Cyprus Mail
Cyprus

State losing €12m in revenues from ‘bad’ Opap deal

This would be the second injunction against the police brought by Opap

THE Treasury said on Friday it would seek the advice of the Attorney-general over an agreement between the state and betting giant Opap, which the state auditor says is costing the state up to €12m in lost revenues.

The Greek-based company, meanwhile, said it would no longer tolerate the “slander campaign” which had been launched against it.

Following discussion of the matter in parliament on Thursday, the treasury announced it would be seeking advice from the AG over the interpretation of provisions in the interstate agreement between Greece and Cyprus regarding Opap.

The treasury said it will submit all the information to the AG and seek his guidance for the next steps.

On Thursday, Auditor-general Odysseas Michaelides said he had written to the president after his admonitions to the finance ministry had fallen on deaf ears.

In his letter, Michaelides said he was forced to contact the attorney-general after repeated suggestions to the finance minister to seek legal advice as to the proper interpretation of the agreement in a bid to ensure the state’s interests.

Michaelides estimated that this led to loss of revenues of €10m to €12m annually. He said the AG agreed with him that any interpretation of “the provision in question, which takes into account the so-called notional expense and not the real one that is paid, is unacceptable and unjustified based on the wording of the condition and the correct way of interpreting it.”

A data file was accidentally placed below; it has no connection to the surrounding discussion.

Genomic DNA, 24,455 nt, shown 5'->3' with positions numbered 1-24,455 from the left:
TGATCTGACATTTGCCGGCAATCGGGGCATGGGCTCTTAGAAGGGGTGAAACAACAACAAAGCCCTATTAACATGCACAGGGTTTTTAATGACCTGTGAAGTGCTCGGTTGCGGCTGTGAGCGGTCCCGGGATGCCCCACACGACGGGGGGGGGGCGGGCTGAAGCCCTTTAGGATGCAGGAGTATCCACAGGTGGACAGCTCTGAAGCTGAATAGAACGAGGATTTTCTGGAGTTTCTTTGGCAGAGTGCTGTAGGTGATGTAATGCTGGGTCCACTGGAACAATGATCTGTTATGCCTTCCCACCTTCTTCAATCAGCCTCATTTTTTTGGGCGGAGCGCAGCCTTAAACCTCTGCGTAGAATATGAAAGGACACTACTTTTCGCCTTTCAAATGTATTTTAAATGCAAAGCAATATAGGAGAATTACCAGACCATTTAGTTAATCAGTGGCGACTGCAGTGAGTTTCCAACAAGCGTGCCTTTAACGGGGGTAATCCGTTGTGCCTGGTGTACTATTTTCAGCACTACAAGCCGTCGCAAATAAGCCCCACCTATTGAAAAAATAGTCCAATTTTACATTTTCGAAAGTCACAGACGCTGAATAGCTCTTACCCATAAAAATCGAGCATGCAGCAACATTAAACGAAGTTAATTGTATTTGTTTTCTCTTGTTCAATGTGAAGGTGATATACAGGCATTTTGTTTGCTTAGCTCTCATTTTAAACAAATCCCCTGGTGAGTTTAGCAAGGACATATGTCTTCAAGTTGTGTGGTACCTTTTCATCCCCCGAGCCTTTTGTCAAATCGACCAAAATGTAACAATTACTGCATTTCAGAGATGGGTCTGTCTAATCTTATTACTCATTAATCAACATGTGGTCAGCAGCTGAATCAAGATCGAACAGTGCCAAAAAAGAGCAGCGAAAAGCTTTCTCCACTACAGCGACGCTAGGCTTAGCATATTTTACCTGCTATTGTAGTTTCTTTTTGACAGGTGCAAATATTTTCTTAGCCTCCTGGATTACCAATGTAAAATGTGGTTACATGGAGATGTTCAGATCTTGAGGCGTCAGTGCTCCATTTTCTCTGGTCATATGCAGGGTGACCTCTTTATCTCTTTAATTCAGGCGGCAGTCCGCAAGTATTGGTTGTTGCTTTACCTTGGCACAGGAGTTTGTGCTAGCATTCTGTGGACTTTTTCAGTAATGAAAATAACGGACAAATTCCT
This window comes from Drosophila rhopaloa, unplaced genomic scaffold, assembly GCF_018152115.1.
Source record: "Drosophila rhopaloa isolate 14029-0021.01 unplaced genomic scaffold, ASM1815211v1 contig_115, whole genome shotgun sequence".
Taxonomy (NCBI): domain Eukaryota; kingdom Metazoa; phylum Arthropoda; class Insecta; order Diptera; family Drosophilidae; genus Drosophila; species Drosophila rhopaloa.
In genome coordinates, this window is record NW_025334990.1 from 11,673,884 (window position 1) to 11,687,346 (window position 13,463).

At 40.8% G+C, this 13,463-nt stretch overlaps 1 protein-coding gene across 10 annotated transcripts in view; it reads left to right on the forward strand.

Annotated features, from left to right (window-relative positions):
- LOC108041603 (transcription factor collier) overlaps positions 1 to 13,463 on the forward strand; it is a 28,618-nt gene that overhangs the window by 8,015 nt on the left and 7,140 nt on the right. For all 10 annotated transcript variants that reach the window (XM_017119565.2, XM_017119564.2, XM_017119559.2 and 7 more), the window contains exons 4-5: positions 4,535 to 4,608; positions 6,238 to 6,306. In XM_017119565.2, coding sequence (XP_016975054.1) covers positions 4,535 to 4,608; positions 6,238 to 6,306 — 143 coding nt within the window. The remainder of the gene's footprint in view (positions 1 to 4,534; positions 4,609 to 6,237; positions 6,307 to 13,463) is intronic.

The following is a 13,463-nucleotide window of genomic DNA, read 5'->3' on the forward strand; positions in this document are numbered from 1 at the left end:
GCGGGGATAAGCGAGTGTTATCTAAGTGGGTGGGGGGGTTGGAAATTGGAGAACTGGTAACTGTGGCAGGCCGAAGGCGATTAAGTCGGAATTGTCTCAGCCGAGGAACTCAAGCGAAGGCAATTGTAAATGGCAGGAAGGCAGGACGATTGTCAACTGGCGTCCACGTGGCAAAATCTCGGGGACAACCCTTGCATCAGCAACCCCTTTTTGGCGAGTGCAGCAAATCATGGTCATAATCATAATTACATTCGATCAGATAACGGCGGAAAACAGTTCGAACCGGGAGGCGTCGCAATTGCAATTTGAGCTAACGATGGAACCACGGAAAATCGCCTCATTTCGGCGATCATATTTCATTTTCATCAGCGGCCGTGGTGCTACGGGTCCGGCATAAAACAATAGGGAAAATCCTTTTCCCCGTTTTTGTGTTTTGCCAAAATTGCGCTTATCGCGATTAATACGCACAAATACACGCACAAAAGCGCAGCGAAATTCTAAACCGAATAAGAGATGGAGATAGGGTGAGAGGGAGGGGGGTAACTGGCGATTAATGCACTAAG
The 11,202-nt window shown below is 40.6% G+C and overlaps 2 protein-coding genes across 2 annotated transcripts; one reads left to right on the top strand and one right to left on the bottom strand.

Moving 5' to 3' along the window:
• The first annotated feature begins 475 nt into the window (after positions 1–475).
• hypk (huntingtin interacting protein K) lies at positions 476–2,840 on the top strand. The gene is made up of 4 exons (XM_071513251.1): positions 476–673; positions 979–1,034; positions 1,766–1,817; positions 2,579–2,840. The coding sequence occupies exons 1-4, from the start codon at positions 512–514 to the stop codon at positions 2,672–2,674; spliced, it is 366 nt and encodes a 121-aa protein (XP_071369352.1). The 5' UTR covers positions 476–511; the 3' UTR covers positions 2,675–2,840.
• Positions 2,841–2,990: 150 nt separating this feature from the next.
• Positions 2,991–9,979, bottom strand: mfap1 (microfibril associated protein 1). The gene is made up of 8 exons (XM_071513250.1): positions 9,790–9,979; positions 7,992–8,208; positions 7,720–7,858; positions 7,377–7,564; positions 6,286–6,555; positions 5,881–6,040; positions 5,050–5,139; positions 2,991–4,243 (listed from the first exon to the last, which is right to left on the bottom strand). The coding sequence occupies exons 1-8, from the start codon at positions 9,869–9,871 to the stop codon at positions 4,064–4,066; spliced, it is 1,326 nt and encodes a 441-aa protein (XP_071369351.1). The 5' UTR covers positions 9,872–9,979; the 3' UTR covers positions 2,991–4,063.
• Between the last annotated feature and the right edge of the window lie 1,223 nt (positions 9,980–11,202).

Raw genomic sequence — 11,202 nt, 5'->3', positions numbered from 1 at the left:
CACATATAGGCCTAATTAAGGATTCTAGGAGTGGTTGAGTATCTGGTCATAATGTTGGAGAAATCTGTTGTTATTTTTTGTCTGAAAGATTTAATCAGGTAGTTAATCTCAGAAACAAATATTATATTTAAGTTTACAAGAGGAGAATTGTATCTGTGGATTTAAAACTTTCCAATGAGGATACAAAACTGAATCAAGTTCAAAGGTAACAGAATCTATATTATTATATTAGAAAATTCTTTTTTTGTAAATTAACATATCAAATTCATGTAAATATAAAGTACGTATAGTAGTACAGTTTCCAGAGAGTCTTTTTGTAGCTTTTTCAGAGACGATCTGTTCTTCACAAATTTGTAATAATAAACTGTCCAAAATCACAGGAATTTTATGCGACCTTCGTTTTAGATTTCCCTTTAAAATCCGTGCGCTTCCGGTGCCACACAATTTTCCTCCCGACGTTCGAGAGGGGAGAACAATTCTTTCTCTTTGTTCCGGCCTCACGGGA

The disagreement lies with how the state’s share is calculated.

Before paying the state, Opap subtracts commission to its agents, prize money, and other projected expenses set as a percentage of turnover.

The auditor argues that the difference between projected and real expenses is pocketed by Opap and not the state.

In a statement on Friday, the company said it had always met its legal obligations to the state and was prepared to substantiate its positions before parliament or any other body so as “to correct the wrong impressions that have been created.”

But it also warned that it was reserving its legal rights “and will not tolerate continuation of the slander campaign and perpetuation of the hostile climate against it.”

Opap said it had set up its operation in Cyprus in 1969 and any change in its shareholding had not affected the agreement with the state at all.

Once a state-run betting giant – founded in Greece in 1958 – Opap turned into a joint stock company in 1999, and in 2013 the cash-strapped Greek state sold the majority of stocks to Emma Delta Hellenic Holding Limited, a Greek-Czech group.

Based on an interstate agreement between Cyprus and Greece, Opap is the only company allowed to run lottery games on the island.  The deal was signed when Opap belonged to the Greek state.

Critics argue that since the Greek state is no longer a shareholder, Opap’s special status should be abolished.

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